These favorable political circumstances, the strong roots of Basque in the Basque population and their strong ethnic and linguistic awareness certainly contribute significantly to the long-term survival of this extraordinary language, despite the fact that it has less than a million speakers.

    Theories of origin

    Proof of a genetic relationship between Basque and other languages ​​is difficult for the following reasons:

    • Larger written evidence is only available from the 15th or 16th century, so that older language levels can only be reconstructed with difficulty. Here, however, the old Basque toponymy (place name science) can help.
    • Other old Iberian languages ​​are only poorly known. It is therefore not possible to decide whether the few Basque-Old Iberian word equations that exist in small numbers are not due to borrowing or language contact (see “ Iberian hypothesis ”).

    The most widespread hypothesis among serious researchers is that Basque is not related to any other language, i.e. is isolated. Nevertheless, there have been and are numerous attempts to genetically relate Basque to other languages ​​and language families. Obviously, the isolation of Basque in the midst of Indo-European languages ​​provided a special incentive to do so. R. P. G. Rijk (1992) describes the result of these efforts succinctly: "Despite all the ink that has been put on its genetic relationship over the past hundred years, the matter is still unclear."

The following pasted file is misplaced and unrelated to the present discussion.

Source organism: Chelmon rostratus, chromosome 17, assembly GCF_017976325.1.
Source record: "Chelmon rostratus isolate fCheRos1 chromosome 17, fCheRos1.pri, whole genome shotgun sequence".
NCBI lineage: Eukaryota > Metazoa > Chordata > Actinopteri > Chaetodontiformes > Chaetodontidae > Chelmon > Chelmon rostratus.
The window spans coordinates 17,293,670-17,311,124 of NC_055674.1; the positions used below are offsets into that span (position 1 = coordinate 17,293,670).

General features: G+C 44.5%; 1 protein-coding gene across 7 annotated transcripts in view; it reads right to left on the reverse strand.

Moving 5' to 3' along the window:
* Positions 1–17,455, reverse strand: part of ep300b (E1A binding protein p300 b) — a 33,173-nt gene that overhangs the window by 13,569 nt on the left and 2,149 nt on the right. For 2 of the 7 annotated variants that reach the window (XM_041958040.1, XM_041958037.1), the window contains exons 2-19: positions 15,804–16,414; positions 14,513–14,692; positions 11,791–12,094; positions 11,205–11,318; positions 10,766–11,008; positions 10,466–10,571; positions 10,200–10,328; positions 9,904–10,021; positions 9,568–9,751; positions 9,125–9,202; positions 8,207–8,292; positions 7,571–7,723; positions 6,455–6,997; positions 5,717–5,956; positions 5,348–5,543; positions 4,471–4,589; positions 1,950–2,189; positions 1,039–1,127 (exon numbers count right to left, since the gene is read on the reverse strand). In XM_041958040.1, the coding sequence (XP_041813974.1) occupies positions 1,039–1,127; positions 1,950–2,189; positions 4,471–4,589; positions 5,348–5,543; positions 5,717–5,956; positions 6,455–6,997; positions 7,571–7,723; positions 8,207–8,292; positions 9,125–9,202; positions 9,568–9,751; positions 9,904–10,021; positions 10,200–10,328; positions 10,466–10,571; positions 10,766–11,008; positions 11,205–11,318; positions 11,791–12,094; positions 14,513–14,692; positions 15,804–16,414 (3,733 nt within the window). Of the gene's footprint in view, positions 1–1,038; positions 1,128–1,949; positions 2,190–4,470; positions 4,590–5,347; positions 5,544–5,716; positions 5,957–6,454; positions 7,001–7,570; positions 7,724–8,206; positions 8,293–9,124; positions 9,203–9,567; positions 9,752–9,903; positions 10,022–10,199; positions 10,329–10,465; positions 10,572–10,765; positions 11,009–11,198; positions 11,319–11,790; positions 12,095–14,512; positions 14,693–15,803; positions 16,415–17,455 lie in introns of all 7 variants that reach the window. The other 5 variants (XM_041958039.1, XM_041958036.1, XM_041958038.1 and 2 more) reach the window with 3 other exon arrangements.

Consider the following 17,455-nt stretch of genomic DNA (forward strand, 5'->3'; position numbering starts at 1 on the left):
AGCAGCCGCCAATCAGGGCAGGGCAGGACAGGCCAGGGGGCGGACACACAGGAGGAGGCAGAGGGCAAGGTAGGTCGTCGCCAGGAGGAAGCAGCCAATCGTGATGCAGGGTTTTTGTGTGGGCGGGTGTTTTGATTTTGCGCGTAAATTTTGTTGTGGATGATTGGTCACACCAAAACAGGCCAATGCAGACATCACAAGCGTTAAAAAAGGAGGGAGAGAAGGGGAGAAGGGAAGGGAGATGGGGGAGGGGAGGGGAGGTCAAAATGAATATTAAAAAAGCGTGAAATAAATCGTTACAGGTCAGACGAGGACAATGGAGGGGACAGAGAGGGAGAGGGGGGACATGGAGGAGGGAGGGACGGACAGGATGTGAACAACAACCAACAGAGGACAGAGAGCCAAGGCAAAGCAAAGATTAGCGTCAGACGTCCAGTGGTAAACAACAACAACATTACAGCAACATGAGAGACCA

Iberian hypothesis

    Wilhelm von Humboldt and later Hugo Schuchardt already hypothesized that Basque and Iberian were related in the 19th century . Iberian - not to be confused with Celtiberian , a Celtic and thus Indo-European language - is a non-Indo-European language of pre- and early Roman Spain (6th to 1st century BC), which was initially sporadically translated into Greek , later in It was handed down to a greater extent in its own Iberian script, influenced by the Phoenicians and Greeks , on numerous inscriptions and coins in Spain, the Balearic Islands and southern France. Although the Iberian letter-syllable script was successfully deciphered (M. G. Moreno 1922–24), the Iberian texts were barely understandable. In particular - contrary to original expectations - Basque has not been helpful in any way to understand them, which alone makes a closer relationship between these two languages ​​improbable. However, some researchers still support the Basque-Iberian hypothesis while the majority now reject it. Some Iberian-Basque word equations (e.g. with Basque bizkar “rock face”, argi “bright”, ilun “dark”, iri / ili “city”) can also be explained by the close contact of Old Baskish with Iberian.

    African hypothesis

    Others see a connection between Basque and African languages . The Berber languages , a subgroup of the Afro-Asian languages , the Songhai languages , whose own classification is controversial, and the group of Mande languages , which belong to the Niger-Congo languages , were named. None of these hypotheses could prevail; In terms of language typology , they are extremely questionable.